KANSAS CITY -- The doors to the visitors' clubhouse opened, and Ryan Goins was willingly waiting. The Blue Jays second baseman made a costly misstep on a routine fly ball, but he was not about to sidestep accountability in the aftermath of a potentially damaging postseason defeat.
"The blame should go on me today," Goins said after Toronto's 6-3 loss to the Royals in Game 2 of the American League Championship Series (Game 3, Monday, 7 p.m. ET air time, 8 p.m. first pitch, FOX Sports 1/Sportsnet).
His back against the clubhouse wall, Goins knew his mistake pressed the Blue Jays' backs up against a much larger one as the team heads home in an 0-2 hole in this best-of-seven set. Toronto has been in this position before, having clawed back from a two-games-to-none hole in the AL Division Series against Texas, but leaning on that experience is now necessary due to Goins' misplay.
In the seventh inning on Saturday, Goins ran into shallow right field, waving off outfielder Jose Bautista on a fly ball that tailed off the bat of Kansas City's Ben Zobrist. As the decibel level inside Kauffman Stadium climbed, the young second baseman became enveloped by the raucous environment, pulling up and sitting down after he thought he heard Bautista call for the ball.
When the baseball dropped to the grass, The K only roared with more ferocity.
"I thought I heard, 'I got it,'" Goins said. "It was nothing."
Asked for his perspective on the play, Bautista only said, "There's video. You can watch it."
Bautista also wanted to make it clear that there was no miscommunication on the play.
"There was no confusion," he said abruptly.
No, there was only Goins, running to make the catch, raising his glove twice to stop Bautista's sprint and then looking up for the unidentified noise that spooked him to the ground. In a replay of the missed catch, which led to Kansas City's five-run rally against Toronto lefty David Price, Goins appears to ask Bautista, "Did you say something?"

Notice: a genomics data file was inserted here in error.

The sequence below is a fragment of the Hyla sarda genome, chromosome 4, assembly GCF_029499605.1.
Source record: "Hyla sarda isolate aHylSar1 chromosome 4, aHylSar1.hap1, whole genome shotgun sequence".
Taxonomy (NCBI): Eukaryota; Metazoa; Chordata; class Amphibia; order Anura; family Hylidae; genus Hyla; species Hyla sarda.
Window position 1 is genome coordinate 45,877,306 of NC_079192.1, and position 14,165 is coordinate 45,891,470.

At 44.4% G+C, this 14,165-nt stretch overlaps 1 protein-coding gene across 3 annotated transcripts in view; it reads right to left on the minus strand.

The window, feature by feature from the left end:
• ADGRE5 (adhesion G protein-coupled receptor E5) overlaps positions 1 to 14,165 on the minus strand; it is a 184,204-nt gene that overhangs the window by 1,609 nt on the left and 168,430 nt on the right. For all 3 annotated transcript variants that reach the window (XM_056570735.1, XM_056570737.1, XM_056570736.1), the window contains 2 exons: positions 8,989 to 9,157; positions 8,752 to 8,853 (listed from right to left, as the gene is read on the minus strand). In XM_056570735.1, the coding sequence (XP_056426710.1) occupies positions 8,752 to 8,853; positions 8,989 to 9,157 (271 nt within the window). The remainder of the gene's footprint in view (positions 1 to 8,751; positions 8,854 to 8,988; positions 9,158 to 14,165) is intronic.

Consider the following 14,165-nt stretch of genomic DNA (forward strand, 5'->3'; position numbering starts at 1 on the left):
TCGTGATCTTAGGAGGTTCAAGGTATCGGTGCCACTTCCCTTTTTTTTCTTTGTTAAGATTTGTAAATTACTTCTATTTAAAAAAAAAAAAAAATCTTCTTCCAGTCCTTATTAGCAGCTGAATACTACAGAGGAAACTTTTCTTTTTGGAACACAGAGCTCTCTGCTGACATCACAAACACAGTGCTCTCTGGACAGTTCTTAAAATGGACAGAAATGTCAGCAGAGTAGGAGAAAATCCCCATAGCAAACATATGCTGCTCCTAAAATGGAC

Bautista shook his head and slapped Goins on the backside before returning to his position.
At that moment, with the Blue Jays still holding a 3-0 lead and Price having set down 18 batters in a row before Zobrist's fluke flare, Bautista was still confident that Toronto would escape unscathed. The October-tested Royals, however, have a knack for smelling blood and attacking. They pushed across five more hits in the inning and had run to a 5-3 lead when the smoke cleared.
"You don't think it's going to open up to be a five-run inning, but it did," Bautista said. "It's disappointing. It's obviously a ball that should've been caught and, again, that's what opened the door. We should be making those plays."
"It was unfortunate," Blue Jays manager John Gibbons added. "Sometimes there's that one little crack. Like I said, when you're on the road, it can open up the floodgates."
Said Price about the play and the ensuing K.C. rally: "[Goins has] made a lot of great plays since I've been here, for all of the pitchers. He's a really good defensive player. ... [The miscue is] baseball, that's part of it."
Blue Jays shortstop Troy Tulowitzki said he felt bad for Goins, given the way the inning unraveled.
"You're going to be shaken up," Tulowitzki said. "You don't want to see that happen with anybody. Obviously Go-Go is a heck of a player, a good defensive player. The crowd was loud and somehow the ball dropped. But, just because one guy gets on doesn't mean those runs have to score.
"There's still pitches after that, plays to be made after that. This doesn't fall on Go-Go at all."
Goins saw things differently.
That's why he was there immediately following the game, willing to accept the fall for his team slipping into a tough position.
"It's a play that I've made a hundred times this season," Goins said. "I just lost track of where I was on the field. I thought I heard something I didn't, and I backed off the ball. I should've been more aggressive. It was a big play in the game."